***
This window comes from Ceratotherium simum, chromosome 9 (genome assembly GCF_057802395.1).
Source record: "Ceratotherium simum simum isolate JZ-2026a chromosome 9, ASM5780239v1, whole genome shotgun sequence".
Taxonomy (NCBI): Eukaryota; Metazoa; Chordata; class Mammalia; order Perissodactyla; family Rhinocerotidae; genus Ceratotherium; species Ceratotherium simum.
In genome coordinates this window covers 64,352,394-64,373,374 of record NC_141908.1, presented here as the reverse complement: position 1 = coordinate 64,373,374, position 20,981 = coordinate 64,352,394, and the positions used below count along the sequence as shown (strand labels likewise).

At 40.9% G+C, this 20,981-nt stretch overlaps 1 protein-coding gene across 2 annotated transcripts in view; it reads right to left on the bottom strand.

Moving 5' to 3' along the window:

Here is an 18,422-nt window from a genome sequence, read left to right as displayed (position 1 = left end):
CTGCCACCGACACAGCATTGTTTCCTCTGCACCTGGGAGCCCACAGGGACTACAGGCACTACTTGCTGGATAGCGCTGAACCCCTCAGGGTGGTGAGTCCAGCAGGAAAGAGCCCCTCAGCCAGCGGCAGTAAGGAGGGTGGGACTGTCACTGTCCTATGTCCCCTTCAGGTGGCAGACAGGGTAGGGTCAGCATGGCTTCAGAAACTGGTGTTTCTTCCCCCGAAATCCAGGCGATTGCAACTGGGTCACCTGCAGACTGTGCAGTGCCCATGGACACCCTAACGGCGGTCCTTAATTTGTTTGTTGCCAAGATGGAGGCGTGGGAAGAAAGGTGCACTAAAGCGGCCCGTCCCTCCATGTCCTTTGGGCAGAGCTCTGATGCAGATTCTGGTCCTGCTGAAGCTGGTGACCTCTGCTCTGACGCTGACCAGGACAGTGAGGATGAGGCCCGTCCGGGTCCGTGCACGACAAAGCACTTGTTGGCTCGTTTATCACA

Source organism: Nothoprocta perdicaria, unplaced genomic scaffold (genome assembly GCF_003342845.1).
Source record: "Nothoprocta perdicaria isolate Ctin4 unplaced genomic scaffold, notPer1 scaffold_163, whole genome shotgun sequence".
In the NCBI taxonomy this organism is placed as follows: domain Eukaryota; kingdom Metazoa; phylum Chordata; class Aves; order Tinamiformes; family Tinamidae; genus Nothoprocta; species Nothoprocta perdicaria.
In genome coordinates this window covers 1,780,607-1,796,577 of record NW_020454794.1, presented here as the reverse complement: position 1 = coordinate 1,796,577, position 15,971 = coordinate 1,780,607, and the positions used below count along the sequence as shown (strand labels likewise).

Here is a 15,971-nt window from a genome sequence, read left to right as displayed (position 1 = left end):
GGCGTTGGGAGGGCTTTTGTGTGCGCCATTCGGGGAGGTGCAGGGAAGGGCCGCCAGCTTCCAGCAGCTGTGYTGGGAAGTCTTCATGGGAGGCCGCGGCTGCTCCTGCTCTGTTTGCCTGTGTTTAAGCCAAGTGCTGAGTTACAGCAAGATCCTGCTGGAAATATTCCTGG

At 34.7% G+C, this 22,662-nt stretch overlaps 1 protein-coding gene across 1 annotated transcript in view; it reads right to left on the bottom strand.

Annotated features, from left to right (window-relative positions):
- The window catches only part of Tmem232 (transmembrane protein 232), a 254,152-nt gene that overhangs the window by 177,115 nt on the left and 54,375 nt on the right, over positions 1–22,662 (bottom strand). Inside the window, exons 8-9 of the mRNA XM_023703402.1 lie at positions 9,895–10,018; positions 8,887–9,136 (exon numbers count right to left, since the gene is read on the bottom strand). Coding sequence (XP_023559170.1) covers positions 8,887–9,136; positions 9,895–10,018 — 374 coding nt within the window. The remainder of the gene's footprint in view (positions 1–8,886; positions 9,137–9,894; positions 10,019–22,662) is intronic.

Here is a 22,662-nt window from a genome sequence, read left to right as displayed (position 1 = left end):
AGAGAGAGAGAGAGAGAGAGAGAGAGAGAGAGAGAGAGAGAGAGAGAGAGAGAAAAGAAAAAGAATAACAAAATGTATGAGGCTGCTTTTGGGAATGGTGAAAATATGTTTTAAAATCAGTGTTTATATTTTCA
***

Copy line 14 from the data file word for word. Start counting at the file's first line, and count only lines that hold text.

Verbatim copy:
GGCGTTGGGAGGGCTTTTGTGTGCGCCATTCGGGGAGGTGCAGGGAAGGGCCGCCAGCTTCCAGCAGCTGTGYTGGGAAGTCTTCATGGGAGGCCGCGGCTGCTCCTGCTCTGTTTGCCTGTGTTTAAGCCAAGTGCTGAGTTACAGCAAGATCCTGCTGGAAATATTCCTGG